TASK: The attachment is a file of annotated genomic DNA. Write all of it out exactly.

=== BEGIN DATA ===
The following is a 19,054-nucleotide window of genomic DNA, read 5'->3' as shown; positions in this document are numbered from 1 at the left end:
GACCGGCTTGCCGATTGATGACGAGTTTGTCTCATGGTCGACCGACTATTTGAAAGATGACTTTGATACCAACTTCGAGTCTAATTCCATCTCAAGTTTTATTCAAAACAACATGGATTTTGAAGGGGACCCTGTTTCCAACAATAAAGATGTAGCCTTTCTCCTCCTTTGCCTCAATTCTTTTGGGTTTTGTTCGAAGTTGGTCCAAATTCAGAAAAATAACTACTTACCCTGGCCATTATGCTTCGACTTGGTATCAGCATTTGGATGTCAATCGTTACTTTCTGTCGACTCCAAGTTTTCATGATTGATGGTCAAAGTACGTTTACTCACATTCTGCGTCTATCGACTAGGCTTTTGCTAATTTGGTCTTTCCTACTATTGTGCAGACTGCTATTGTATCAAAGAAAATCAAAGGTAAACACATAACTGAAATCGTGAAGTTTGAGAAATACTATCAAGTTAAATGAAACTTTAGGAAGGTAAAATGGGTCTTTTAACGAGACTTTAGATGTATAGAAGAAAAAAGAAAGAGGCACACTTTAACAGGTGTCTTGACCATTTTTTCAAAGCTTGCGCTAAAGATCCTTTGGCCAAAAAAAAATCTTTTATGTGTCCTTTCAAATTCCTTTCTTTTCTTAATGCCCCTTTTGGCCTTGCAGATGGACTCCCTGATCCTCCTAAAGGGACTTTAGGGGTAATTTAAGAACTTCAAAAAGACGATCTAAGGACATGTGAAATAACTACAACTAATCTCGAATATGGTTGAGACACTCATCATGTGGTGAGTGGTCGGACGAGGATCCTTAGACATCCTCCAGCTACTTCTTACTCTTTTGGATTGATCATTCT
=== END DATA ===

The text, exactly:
The following is a 19,054-nucleotide window of genomic DNA, read 5'->3' as shown; positions in this document are numbered from 1 at the left end:
GACCGGCTTGCCGATTGATGACGAGTTTGTCTCATGGTCGACCGACTATTTGAAAGATGACTTTGATACCAACTTCGAGTCTAATTCCATCTCAAGTTTTATTCAAAACAACATGGATTTTGAAGGGGACCCTGTTTCCAACAATAAAGATGTAGCCTTTCTCCTCCTTTGCCTCAATTCTTTTGGGTTTTGTTCGAAGTTGGTCCAAATTCAGAAAAATAACTACTTACCCTGGCCATTATGCTTCGACTTGGTATCAGCATTTGGATGTCAATCGTTACTTTCTGTCGACTCCAAGTTTTCATGATTGATGGTCAAAGTACGTTTACTCACATTCTGCGTCTATCGACTAGGCTTTTGCTAATTTGGTCTTTCCTACTATTGTGCAGACTGCTATTGTATCAAAGAAAATCAAAGGTAAACACATAACTGAAATCGTGAAGTTTGAGAAATACTATCAAGTTAAATGAAACTTTAGGAAGGTAAAATGGGTCTTTTAACGAGACTTTAGATGTATAGAAGAAAAAAGAAAGAGGCACACTTTAACAGGTGTCTTGACCATTTTTTCAAAGCTTGCGCTAAAGATCCTTTGGCCAAAAAAAAATCTTTTATGTGTCCTTTCAAATTCCTTTCTTTTCTTAATGCCCCTTTTGGCCTTGCAGATGGACTCCCTGATCCTCCTAAAGGGACTTTAGGGGTAATTTAAGAACTTCAAAAAGACGATCTAAGGACATGTGAAATAACTACAACTAATCTCGAATATGGTTGAGACACTCATCATGTGGTGAGTGGTCGGACGAGGATCCTTAGACATCCTCCAGCTACTTCTTACTCTTTTGGATTGATCATTCT